كتاب Small Unmanned Fixed-Wing Aircraft Design - A Practical Approach
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منتدى هندسة الإنتاج والتصميم الميكانيكى
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أهلا وسهلاً بك زائرنا الكريم
نتمنى أن تقضوا معنا أفضل الأوقات
وتسعدونا بالأراء والمساهمات
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أو وإذا كانت هذة زيارتك الأولى للمنتدى فنتشرف بإنضمامك لأسرتنا
وهذا شرح لطريقة التسجيل فى المنتدى بالفيديو :
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وشرح لطريقة التنزيل من المنتدى بالفيديو:
http://www.eng2010.yoo7.com/t2065-topic
إذا واجهتك مشاكل فى التسجيل أو تفعيل حسابك
وإذا نسيت بيانات الدخول للمنتدى
يرجى مراسلتنا على البريد الإلكترونى التالى :

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 كتاب Small Unmanned Fixed-Wing Aircraft Design - A Practical Approach

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مُساهمةموضوع: كتاب Small Unmanned Fixed-Wing Aircraft Design - A Practical Approach    كتاب Small Unmanned Fixed-Wing Aircraft Design - A Practical Approach  Emptyالخميس 07 سبتمبر 2023, 1:40 am

أخواني في الله
أحضرت لكم كتاب
Small Unmanned Fixed-Wing Aircraft Design - A Practical Approach
Andrew J. Keane
University of Southampton
UK
András Sóbester
University of Southampton
UK
James P. Scanlan
University of Southampton
UK

كتاب Small Unmanned Fixed-Wing Aircraft Design - A Practical Approach  S_u_m_10
و المحتوى كما يلي :


Contents
List of Figures xvii
List of Tables xxxiii
Foreword xxxv
Series Preface xxxvii
Preface xxxix
Acknowledgments xli
PART I INTRODUCING FIXED-WING UAVS
1 Preliminaries 3
1.1 Externally Sourced Components 4
1.2 Manufacturing Methods 5
1.3 Project DECODE 6
1.4 The Stages of Design 6
1.4.1 Concept Design 8
1.4.2 Preliminary Design 10
1.4.3 Detail Design 11
1.4.4 Manufacturing Design 12
1.4.5 In-service Design and Decommissioning 13
1.5 Summary 13
2 Unmanned Air Vehicles 15
2.1 A Brief Taxonomy of UAVs 15
2.2 The Morphology of a UAV 19
2.2.1 Lifting Surfaces 21
2.2.2 Control Surfaces 22
2.2.3 Fuselage and Internal Structure 23
2.2.4 Propulsion Systems 24x Contents
2.2.5 Fuel Tanks 24
2.2.6 Control Systems 24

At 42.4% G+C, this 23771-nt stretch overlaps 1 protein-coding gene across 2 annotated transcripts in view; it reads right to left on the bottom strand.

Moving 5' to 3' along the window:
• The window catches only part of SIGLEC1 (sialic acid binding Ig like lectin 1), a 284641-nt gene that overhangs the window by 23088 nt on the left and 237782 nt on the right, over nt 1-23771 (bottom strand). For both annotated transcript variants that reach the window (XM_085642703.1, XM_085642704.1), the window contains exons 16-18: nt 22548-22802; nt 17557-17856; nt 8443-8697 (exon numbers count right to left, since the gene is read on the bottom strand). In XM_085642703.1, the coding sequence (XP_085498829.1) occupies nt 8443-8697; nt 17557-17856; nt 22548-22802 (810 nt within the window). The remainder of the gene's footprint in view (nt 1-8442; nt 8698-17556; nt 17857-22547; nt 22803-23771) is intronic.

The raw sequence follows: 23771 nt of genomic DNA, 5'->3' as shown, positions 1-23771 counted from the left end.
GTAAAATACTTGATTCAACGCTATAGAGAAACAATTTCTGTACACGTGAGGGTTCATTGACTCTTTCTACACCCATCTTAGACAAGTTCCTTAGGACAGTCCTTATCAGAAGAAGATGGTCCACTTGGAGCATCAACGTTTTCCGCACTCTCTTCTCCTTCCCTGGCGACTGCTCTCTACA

2.2.7 Payloads 27
2.2.8 Take-off and Landing Gear 27
2.3 Main Design Drivers 29
PART II THE AIRCRAFT IN MORE DETAIL
3 Wings 33
3.1 Simple Wing Theory and Aerodynamic Shape 33
3.2 Spars 37
3.3 Covers 37
3.4 Ribs 38
3.5 Fuselage Attachments 38
3.6 Ailerons/Roll Control 40
3.7 Flaps 41
3.8 Wing Tips 42
3.9 Wing-housed Retractable Undercarriage 42
3.10 Integral Fuel Tanks 44
4 Fuselages and Tails (Empennage) 45
4.1 Main Fuselage/Nacelle Structure 45
4.2 Wing Attachment 47
4.3 Engine and Motor Mountings 48
4.4 Avionics Trays 50
4.5 Payloads – Camera Mountings 51
4.6 Integral Fuel Tanks 52
4.7 Assembly Mechanisms and Access Hatches 54
4.8 Undercarriage Attachment 55
4.9 Tails (Empennage) 57
5 Propulsion 59
5.1 Liquid-Fueled IC Engines 59
5.1.1 Glow-plug IC Engines 62
5.1.2 Spark Ignition Gasoline IC Engines 62
5.1.3 IC Engine Testing 65
5.2 Rare-earth Brushless Electric Motors 66
5.3 Propellers 68
5.4 Engine/Motor Control 70
5.5 Fuel Systems 70
5.6 Batteries and Generators 71
6 Airframe Avionics and Systems 73
6.1 Primary Control Transmitter and Receivers 73
6.2 Avionics Power Supplies 76Contents xi
6.3 Servos 78
6.4 Wiring, Buses, and Boards 82
6.5 Autopilots 86
6.6 Payload Communications Systems 87
6.7 Ancillaries 88
6.8 Resilience and Redundancy 90
7 Undercarriages 93
7.1 Wheels 93
7.2 Suspension 95
7.3 Steering 95
7.4 Retractable Systems 97
PART III DESIGNING UAVS
8 The Process of Design 101
8.1 Goals and Constraints 101
8.2 Airworthiness 103
8.3 Likely Failure Modes 104
8.3.1 Aerodynamic and Stability Failure 105
8.3.2 Structural Failure 106
8.3.3 Engine/Motor Failure 107
8.3.4 Control System Failure 107
8.4 Systems Engineering 110